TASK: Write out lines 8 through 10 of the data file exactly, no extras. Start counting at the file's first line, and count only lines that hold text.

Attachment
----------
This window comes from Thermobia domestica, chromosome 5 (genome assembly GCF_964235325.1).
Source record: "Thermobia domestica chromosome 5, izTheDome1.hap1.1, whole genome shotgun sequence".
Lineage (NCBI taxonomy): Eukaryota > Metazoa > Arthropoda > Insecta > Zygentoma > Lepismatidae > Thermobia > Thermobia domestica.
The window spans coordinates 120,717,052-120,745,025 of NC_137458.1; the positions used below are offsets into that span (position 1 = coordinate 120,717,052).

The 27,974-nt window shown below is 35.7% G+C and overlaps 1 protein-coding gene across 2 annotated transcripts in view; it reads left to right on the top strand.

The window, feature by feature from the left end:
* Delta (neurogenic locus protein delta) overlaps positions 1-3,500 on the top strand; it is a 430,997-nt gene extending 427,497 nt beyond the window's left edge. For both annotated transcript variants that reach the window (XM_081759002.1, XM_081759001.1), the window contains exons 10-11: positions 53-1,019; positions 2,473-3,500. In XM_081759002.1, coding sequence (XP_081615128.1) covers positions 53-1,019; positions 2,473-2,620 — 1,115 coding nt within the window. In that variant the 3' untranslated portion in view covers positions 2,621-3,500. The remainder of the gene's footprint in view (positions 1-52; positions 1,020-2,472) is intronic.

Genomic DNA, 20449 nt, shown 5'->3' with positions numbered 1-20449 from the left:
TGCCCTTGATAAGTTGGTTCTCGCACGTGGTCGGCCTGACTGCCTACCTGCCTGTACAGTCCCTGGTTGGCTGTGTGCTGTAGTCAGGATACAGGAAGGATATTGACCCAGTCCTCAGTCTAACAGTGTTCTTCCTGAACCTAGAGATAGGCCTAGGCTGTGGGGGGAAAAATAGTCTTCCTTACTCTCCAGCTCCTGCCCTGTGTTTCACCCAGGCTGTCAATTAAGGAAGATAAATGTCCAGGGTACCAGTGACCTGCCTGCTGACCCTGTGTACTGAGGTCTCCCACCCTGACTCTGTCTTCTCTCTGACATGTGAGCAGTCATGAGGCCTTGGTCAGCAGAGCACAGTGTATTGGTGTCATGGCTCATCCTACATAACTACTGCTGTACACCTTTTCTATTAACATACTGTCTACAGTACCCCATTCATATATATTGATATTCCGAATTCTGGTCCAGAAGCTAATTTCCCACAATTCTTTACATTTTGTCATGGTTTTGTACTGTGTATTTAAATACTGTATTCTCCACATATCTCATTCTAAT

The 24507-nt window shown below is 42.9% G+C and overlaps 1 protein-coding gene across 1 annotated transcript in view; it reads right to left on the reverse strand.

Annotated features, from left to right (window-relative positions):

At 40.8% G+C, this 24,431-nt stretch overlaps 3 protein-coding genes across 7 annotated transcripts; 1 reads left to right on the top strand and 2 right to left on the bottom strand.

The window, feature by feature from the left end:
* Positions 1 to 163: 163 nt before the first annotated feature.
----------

Genomic DNA, 20449 nt, shown 5'->3' with positions numbered 1-20449 from the left:
TGCCCTTGATAAGTTGGTTCTCGCACGTGGTCGGCCTGACTGCCTACCTGCCTGTACAGTCCCTGGTTGGCTGTGTGCTGTAGTCAGGATACAGGAAGGATATTGACCCAGTCCTCAGTCTAACAGTGTTCTTCCTGAACCTAGAGATAGGCCTAGGCTGTGGGGGGAAAAATAGTCTTCCTTACTCTCCAGCTCCTGCCCTGTGTTTCACCCAGGCTGTCAATTAAGGAAGATAAATGTCCAGGGTACCAGTGACCTGCCTGCTGACCCTGTGTACTGAGGTCTCCCACCCTGACTCTGTCTTCTCTCTGACATGTGAGCAGTCATGAGGCCTTGGTCAGCAGAGCACAGTGTATTGGTGTCATGGCTCATCCTACATAACTACTGCTGTACACCTTTTCTATTAACATACTGTCTACAGTACCCCATTCATATATATTGATATTCCGAATTCTGGTCCAGAAGCTAATTTCCCACAATTCTTTACATTTTGTCATGGTTTTGTACTGTGTATTTAAATACTGTATTCTCCACATATCTCATTCTAAT

The 24507-nt window shown below is 42.9% G+C and overlaps 1 protein-coding gene across 1 annotated transcript in view; it reads right to left on the reverse strand.